Research

Under Review (Available Upon Request)

  • Al-Turk, Akram. “The Effects of Resource Dispersion and Policy Implementation on New Policy Adoption: The Case of Affordable Housing in the U.S.” Revise and Resubmit.

    Abstract: How are resources mobilized to effect policy change? And how does the implementation of old policies shape the ways in which those resources are mobilized? Drawing on different theoretical traditions in sociology, political science, and organizational studies, I examine the case of affordable housing policy adoption in the most populous cities in the United States from 1996 to 2010 to address these questions. Using Cox regression and fixed-effects models, I find that the dispersion of financial resources among affordable housing organizations in a city, rather than organizational density, is positively associated with the likelihood of a local affordable housing ordinance being passed. I also find that the implementation of a past, federal housing policy has no effect on the likelihood of a new, local policy being adopted but does have a positive effect on the growth of the affordable housing nonprofit sector in a city. Taken together, these findings build on the policy feedback literature by suggesting that policy changes are often not simply a response to the way an old policy is implemented but are instead a response to the collective action that an old policy sets in motion.

    Keywords: resource mobilization; policy implementation; policy feedback; nonprofit organizations; affordable housing

  • Al-Turk, Akram. “The Supply and Demand of New Ideas: How the Federal Government and Academics Shaped Education Policy in the U.S., 1965-1983.”

    Abstract: How does a new policy paradigm – a coherent set of problem definitions and policy prescriptions – emerge? A new paradigm in education policy in the U.S. emerged in the 1980s that shifted the focus from inequitable access to education toward the need for effective schools and high standards. I draw on government documents, data on changes in academia, and text analysis of academic research to advance an argument about how policies, government agencies, and academics drive the demand for and supply of new ideas that shape new paradigms. I find that the demand for new ideas was driven by the government’s funding of policy-focused and program evaluation studies. In conjunction, many academics in education were dissatisfied with the findings and methods in the field, shifting the focus of how to improve student achievement from socioeconomic conditions to school efficiency. The supply of new ideas was driven by education agencies’ increasing funding of studies of assessment and classroom instruction and by an increasing focus, in academia, on school curriculum and educational psychology. While scholarship on policy paradigms often focuses on interest groups, political elites, and public opinion, my findings contribute to an understanding of how political institutions and knowledge regimes shape those paradigms.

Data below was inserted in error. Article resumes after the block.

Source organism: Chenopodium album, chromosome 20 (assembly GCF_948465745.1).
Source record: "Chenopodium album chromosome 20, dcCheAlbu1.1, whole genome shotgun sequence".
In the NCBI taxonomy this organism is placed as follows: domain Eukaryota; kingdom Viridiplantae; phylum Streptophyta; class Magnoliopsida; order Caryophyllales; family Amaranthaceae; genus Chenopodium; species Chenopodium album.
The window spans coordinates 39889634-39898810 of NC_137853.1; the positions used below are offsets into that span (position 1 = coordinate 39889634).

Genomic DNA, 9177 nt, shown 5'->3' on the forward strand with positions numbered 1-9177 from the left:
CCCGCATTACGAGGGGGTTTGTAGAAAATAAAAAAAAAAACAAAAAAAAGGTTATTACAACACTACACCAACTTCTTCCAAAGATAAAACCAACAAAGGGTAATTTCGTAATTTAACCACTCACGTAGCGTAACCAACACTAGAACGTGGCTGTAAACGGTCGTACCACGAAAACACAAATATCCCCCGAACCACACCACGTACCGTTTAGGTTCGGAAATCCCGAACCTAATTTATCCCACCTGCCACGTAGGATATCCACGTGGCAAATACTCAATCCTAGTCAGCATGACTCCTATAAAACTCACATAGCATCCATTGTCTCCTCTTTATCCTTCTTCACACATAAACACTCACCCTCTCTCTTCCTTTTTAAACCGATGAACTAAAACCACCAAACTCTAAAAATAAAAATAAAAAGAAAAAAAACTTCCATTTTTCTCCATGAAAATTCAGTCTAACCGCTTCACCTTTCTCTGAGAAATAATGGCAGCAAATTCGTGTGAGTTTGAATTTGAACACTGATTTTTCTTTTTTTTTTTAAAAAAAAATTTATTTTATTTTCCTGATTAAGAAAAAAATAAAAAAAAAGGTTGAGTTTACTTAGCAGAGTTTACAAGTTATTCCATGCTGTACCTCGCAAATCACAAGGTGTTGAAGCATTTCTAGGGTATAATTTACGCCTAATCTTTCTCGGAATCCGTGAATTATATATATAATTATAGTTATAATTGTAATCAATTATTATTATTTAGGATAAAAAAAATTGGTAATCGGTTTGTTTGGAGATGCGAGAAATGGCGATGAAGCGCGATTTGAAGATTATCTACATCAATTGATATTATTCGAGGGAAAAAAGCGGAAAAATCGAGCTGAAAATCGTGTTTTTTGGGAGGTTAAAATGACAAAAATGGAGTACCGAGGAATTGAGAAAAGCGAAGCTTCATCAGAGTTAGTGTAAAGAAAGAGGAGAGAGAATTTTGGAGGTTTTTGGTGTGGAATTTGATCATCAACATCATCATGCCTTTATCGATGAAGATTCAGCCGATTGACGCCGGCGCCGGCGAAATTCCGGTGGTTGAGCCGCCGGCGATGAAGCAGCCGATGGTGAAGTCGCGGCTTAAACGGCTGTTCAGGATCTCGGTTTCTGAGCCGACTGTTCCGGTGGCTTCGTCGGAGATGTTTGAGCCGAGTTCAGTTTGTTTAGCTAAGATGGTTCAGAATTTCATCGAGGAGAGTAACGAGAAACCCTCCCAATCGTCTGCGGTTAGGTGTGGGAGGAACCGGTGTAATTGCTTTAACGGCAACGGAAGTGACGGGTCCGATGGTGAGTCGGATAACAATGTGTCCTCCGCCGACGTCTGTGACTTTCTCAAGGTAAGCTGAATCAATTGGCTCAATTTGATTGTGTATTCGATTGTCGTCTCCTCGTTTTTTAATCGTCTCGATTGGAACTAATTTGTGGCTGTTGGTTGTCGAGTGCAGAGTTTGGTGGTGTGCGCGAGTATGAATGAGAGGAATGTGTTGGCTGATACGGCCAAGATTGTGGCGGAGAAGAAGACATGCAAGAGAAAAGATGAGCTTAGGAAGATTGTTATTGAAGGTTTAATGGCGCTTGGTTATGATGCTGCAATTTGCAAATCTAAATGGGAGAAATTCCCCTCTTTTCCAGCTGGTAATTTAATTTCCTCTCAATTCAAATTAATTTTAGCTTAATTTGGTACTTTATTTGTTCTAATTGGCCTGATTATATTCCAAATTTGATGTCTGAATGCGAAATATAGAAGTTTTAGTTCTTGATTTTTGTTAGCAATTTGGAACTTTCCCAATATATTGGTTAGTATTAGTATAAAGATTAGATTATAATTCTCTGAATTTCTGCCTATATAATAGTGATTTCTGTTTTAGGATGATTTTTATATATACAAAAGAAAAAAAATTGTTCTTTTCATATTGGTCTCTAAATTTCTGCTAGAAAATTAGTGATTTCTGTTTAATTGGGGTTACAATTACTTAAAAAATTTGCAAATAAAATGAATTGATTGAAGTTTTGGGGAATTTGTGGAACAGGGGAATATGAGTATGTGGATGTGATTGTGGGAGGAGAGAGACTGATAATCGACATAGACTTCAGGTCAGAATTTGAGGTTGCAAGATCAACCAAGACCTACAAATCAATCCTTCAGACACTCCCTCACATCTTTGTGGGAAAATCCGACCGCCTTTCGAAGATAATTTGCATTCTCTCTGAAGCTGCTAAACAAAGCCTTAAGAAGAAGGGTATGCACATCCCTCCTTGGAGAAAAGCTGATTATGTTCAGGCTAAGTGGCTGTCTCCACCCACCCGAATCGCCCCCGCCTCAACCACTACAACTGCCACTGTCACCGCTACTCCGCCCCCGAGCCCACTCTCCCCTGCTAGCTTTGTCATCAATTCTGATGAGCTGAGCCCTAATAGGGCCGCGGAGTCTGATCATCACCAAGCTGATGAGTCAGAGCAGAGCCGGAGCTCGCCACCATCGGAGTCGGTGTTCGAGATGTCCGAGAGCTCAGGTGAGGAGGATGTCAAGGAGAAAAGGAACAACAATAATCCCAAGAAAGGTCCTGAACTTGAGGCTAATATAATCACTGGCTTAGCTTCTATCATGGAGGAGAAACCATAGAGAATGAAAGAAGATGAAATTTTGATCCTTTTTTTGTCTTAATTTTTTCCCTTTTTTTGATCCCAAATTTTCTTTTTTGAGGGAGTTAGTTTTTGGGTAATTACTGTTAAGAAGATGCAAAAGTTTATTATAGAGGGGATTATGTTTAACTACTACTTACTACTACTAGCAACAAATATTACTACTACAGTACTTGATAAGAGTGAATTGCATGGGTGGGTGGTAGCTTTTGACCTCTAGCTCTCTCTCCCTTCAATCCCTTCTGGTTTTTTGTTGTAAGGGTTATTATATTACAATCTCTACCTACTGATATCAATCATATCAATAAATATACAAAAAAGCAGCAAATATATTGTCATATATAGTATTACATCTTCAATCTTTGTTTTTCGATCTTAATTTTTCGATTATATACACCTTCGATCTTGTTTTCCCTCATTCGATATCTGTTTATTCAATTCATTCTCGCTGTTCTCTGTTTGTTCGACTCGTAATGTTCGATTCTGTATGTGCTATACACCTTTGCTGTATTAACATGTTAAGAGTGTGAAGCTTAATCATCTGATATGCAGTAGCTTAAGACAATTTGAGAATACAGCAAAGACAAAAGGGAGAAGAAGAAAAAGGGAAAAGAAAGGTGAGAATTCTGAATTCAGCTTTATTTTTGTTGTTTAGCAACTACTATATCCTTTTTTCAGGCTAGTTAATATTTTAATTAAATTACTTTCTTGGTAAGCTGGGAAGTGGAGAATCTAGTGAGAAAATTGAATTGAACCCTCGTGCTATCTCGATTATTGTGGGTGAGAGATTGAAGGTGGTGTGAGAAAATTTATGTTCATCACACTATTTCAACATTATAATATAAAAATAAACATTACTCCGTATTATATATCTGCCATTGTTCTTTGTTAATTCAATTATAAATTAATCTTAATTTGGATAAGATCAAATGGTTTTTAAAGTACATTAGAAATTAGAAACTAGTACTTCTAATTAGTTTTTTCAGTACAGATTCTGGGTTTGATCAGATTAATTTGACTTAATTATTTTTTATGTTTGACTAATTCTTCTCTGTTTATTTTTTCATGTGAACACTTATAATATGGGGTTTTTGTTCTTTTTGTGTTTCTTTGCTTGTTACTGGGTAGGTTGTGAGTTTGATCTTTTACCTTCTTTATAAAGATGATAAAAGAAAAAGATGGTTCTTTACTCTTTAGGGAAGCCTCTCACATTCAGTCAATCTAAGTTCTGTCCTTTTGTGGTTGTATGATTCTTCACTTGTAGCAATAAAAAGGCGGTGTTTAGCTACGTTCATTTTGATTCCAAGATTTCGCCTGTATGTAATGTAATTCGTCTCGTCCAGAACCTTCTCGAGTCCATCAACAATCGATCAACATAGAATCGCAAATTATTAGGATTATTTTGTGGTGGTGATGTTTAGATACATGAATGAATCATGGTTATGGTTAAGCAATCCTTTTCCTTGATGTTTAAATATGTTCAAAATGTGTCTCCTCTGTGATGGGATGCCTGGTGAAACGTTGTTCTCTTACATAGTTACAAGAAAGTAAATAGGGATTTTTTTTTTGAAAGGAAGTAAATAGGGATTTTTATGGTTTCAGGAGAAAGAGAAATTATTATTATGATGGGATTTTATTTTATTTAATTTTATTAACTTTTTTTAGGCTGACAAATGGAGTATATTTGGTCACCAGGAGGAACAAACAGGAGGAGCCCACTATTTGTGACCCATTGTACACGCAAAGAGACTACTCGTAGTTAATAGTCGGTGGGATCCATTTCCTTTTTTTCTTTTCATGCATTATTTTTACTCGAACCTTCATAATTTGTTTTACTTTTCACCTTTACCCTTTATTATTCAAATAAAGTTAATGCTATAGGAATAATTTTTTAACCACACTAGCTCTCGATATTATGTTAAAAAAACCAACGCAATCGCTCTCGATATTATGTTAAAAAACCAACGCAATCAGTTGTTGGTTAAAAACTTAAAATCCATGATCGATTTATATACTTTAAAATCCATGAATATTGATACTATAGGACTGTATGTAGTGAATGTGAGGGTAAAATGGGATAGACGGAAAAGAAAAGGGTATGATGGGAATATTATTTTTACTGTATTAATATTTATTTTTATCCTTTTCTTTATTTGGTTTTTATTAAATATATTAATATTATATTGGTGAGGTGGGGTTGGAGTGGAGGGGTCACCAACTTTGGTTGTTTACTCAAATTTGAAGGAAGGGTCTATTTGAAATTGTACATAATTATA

Keywords: policy paradigms; policy feedback; scientific-intellectual movements; education policy; text analysis

Works in Progress (Articles Available Upon Request)

  • Al-Turk, Akram and David Rigby. “Framing Contests and Salience: The Emergence and Transformation of Policy Issues in the U.S. Congress, 1948-2015.”